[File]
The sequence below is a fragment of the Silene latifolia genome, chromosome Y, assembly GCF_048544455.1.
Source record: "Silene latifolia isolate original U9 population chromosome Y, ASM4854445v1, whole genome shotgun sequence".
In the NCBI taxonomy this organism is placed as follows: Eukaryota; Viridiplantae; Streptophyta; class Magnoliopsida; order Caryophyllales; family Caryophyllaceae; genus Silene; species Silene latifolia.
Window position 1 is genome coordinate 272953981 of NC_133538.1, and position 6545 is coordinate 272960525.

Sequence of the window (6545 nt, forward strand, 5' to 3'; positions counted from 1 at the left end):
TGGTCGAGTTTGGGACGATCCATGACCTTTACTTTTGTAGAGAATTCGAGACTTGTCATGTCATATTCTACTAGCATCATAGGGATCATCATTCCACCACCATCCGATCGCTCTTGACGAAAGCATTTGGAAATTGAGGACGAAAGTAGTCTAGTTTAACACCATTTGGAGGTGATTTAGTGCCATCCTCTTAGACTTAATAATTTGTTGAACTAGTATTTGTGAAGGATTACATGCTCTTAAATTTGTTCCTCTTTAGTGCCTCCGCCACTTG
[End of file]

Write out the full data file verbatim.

The sequence below is a fragment of the Silene latifolia genome, chromosome Y, assembly GCF_048544455.1.
Source record: "Silene latifolia isolate original U9 population chromosome Y, ASM4854445v1, whole genome shotgun sequence".
In the NCBI taxonomy this organism is placed as follows: Eukaryota; Viridiplantae; Streptophyta; class Magnoliopsida; order Caryophyllales; family Caryophyllaceae; genus Silene; species Silene latifolia.
Window position 1 is genome coordinate 272953981 of NC_133538.1, and position 6545 is coordinate 272960525.

Sequence of the window (6545 nt, forward strand, 5' to 3'; positions counted from 1 at the left end):
TGGTCGAGTTTGGGACGATCCATGACCTTTACTTTTGTAGAGAATTCGAGACTTGTCATGTCATATTCTACTAGCATCATAGGGATCATCATTCCACCACCATCCGATCGCTCTTGACGAAAGCATTTGGAAATTGAGGACGAAAGTAGTCTAGTTTAACACCATTTGGAGGTGATTTAGTGCCATCCTCTTAGACTTAATAATTTGTTGAACTAGTATTTGTGAAGGATTACATGCTCTTAAATTTGTTCCTCTTTAGTGCCTCCGCCACTTG